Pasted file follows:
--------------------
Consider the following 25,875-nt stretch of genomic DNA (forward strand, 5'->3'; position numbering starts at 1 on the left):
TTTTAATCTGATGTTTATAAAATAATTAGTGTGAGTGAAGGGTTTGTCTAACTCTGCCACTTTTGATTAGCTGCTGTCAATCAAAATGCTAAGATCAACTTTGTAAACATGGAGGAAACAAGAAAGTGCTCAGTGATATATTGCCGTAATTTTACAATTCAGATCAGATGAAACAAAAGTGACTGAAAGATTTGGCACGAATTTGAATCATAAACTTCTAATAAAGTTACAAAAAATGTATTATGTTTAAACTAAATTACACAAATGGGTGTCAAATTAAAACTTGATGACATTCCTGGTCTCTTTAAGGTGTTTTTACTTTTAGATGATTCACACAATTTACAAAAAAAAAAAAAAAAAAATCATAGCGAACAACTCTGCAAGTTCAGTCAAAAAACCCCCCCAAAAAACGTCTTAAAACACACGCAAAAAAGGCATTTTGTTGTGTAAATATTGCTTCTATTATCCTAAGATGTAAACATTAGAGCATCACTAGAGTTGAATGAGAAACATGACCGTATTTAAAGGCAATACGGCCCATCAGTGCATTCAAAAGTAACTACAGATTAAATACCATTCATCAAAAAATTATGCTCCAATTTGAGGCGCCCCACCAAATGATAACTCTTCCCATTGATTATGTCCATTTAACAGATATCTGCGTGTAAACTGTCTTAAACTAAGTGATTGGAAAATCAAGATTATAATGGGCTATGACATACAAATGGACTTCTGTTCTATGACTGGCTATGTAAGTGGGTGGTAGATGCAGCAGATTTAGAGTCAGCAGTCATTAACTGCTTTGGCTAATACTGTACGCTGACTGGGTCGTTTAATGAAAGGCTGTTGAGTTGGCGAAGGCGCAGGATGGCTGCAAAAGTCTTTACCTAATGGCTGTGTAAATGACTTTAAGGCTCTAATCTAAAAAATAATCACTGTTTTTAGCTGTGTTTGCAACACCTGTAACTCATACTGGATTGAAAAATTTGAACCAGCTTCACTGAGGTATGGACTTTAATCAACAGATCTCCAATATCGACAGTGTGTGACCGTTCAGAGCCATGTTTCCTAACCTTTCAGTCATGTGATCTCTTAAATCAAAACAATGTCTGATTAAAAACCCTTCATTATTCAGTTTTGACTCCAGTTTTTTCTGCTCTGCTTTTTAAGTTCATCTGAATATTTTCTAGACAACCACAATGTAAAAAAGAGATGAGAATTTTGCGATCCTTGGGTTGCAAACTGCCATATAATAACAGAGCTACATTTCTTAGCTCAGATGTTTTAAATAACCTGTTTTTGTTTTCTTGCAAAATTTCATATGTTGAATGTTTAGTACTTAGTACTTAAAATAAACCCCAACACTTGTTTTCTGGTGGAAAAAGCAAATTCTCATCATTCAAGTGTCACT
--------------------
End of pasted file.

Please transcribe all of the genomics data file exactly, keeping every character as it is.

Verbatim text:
Consider the following 25,875-nt stretch of genomic DNA (forward strand, 5'->3'; position numbering starts at 1 on the left):
TTTTAATCTGATGTTTATAAAATAATTAGTGTGAGTGAAGGGTTTGTCTAACTCTGCCACTTTTGATTAGCTGCTGTCAATCAAAATGCTAAGATCAACTTTGTAAACATGGAGGAAACAAGAAAGTGCTCAGTGATATATTGCCGTAATTTTACAATTCAGATCAGATGAAACAAAAGTGACTGAAAGATTTGGCACGAATTTGAATCATAAACTTCTAATAAAGTTACAAAAAATGTATTATGTTTAAACTAAATTACACAAATGGGTGTCAAATTAAAACTTGATGACATTCCTGGTCTCTTTAAGGTGTTTTTACTTTTAGATGATTCACACAATTTACAAAAAAAAAAAAAAAAAAATCATAGCGAACAACTCTGCAAGTTCAGTCAAAAAACCCCCCCAAAAAACGTCTTAAAACACACGCAAAAAAGGCATTTTGTTGTGTAAATATTGCTTCTATTATCCTAAGATGTAAACATTAGAGCATCACTAGAGTTGAATGAGAAACATGACCGTATTTAAAGGCAATACGGCCCATCAGTGCATTCAAAAGTAACTACAGATTAAATACCATTCATCAAAAAATTATGCTCCAATTTGAGGCGCCCCACCAAATGATAACTCTTCCCATTGATTATGTCCATTTAACAGATATCTGCGTGTAAACTGTCTTAAACTAAGTGATTGGAAAATCAAGATTATAATGGGCTATGACATACAAATGGACTTCTGTTCTATGACTGGCTATGTAAGTGGGTGGTAGATGCAGCAGATTTAGAGTCAGCAGTCATTAACTGCTTTGGCTAATACTGTACGCTGACTGGGTCGTTTAATGAAAGGCTGTTGAGTTGGCGAAGGCGCAGGATGGCTGCAAAAGTCTTTACCTAATGGCTGTGTAAATGACTTTAAGGCTCTAATCTAAAAAATAATCACTGTTTTTAGCTGTGTTTGCAACACCTGTAACTCATACTGGATTGAAAAATTTGAACCAGCTTCACTGAGGTATGGACTTTAATCAACAGATCTCCAATATCGACAGTGTGTGACCGTTCAGAGCCATGTTTCCTAACCTTTCAGTCATGTGATCTCTTAAATCAAAACAATGTCTGATTAAAAACCCTTCATTATTCAGTTTTGACTCCAGTTTTTTCTGCTCTGCTTTTTAAGTTCATCTGAATATTTTCTAGACAACCACAATGTAAAAAAGAGATGAGAATTTTGCGATCCTTGGGTTGCAAACTGCCATATAATAACAGAGCTACATTTCTTAGCTCAGATGTTTTAAATAACCTGTTTTTGTTTTCTTGCAAAATTTCATATGTTGAATGTTTAGTACTTAGTACTTAAAATAAACCCCAACACTTGTTTTCTGGTGGAAAAAGCAAATTCTCATCATTCAAGTGTCACT